Because of their faith in the crucified Messiah, the Christian nations are indebted to Israel. Yet they have largely marginalized and even rejected God's chosen people. In this volume Cardinal Jean-Marie Lustiger reflects on a number of subjects and concerns common to both Christians and Jews -- the Ten Commandments, fulfillment of biblical prophecy, Christian anti-Semitism, and more.
As a Jewish-born Roman Catholic priest, Cardinal Lustiger has a unique viewpoint. He became Archbishop of Paris and a cardinal while remaining keenly aware of his indelible Jewish identity and of the vital Jewish roots of Christianity. Aware that his reflections may be controversial -- possibly offending Jewish and Christian readers alike -- he nonetheless boldly shares his perspectives in The Promise
, hoping that readers will see him as speaking and writing in good faith, in the service of the Word of God given for the happiness and salvation of all.
— Author of Witness to Hope
"A man of acute and sympathetic intelligence, a wise pastor, and a wonderful human being, Cardinal Jean-Marie Lustiger, with his faith in the God of Abraham, Isaac, Jacob, and Jesus, helped reopen avenues of theological dialogue between Christians and Jews that had been closed for centuries. This important book will help extend that conversation far into the future."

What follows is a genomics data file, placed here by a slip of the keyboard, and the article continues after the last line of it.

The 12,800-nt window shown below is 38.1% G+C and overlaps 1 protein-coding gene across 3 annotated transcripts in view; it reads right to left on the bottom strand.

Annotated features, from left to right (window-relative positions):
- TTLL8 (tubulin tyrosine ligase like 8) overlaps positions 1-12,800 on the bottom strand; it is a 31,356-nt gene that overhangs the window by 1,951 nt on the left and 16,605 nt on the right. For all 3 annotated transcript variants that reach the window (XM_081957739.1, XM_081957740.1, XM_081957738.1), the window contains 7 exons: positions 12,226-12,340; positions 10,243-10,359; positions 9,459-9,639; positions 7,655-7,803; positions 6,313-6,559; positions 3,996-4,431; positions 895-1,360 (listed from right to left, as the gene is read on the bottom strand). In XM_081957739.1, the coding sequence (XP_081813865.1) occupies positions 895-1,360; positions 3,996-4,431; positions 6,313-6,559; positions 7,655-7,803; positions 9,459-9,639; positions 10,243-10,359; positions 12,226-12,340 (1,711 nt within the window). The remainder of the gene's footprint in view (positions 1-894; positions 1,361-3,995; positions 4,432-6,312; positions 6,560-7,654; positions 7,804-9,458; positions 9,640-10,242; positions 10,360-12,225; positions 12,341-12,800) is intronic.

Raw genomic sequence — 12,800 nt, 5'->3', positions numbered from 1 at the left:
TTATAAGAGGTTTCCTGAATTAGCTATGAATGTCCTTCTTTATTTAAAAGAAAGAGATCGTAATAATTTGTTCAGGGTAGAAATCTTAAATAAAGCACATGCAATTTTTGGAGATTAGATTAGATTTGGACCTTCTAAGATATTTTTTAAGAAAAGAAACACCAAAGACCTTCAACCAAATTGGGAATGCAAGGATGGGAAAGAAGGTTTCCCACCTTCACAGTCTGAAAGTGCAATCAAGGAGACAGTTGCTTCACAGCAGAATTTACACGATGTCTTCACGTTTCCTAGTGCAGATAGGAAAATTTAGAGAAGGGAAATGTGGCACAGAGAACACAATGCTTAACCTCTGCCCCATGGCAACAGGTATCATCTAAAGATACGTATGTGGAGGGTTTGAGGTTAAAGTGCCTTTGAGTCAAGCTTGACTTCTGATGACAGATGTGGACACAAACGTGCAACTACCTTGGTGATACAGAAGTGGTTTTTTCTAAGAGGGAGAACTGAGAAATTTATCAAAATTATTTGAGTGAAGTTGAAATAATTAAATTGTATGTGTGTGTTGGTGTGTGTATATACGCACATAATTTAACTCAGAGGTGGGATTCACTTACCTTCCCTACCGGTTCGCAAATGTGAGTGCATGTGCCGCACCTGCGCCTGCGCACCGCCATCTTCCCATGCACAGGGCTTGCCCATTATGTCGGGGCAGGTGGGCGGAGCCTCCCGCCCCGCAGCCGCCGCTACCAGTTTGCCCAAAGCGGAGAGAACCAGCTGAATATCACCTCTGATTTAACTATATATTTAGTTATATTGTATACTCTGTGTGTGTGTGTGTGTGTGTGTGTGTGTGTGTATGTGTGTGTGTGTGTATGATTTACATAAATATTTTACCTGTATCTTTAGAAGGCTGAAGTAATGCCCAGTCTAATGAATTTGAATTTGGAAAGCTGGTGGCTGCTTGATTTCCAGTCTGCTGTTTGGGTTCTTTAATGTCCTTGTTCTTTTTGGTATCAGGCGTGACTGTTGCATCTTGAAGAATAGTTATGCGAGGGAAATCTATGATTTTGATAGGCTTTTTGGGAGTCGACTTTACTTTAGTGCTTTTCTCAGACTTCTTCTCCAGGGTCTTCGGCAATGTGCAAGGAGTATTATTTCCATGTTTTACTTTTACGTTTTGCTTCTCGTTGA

Francis Cardinal George, OMI
— Archbishop of Chicago
"The Promise book brings together reflections by Cardinal Jean-Marie Lustiger on identity and relationships among Jews, Christians, and 'pagans.' It evokes hope in the heart and repeats promises that only God can bring to fulfillment. The collected pieces in the book now become Cardinal Lustiger's testament and allow his voice to continue to be heard by all who believe that the destiny of the world is bound up with God's sometimes enigmatic choice of both Jews and Christians."
Eugene J. Fisher
— U.S. Conference of Catholic Bishops
"This absorbing and challenging book is a spiritual and theological page-turner! It will enrich the understanding of Christians about Jews and Judaism, and provoke Jews to rethink old assumptions about the relationship of the Jewish people to Christianity. Necessary reading for priests, rabbis, teachers, and the folks who make up their congregations. Perfect for discussion by dialogue groups."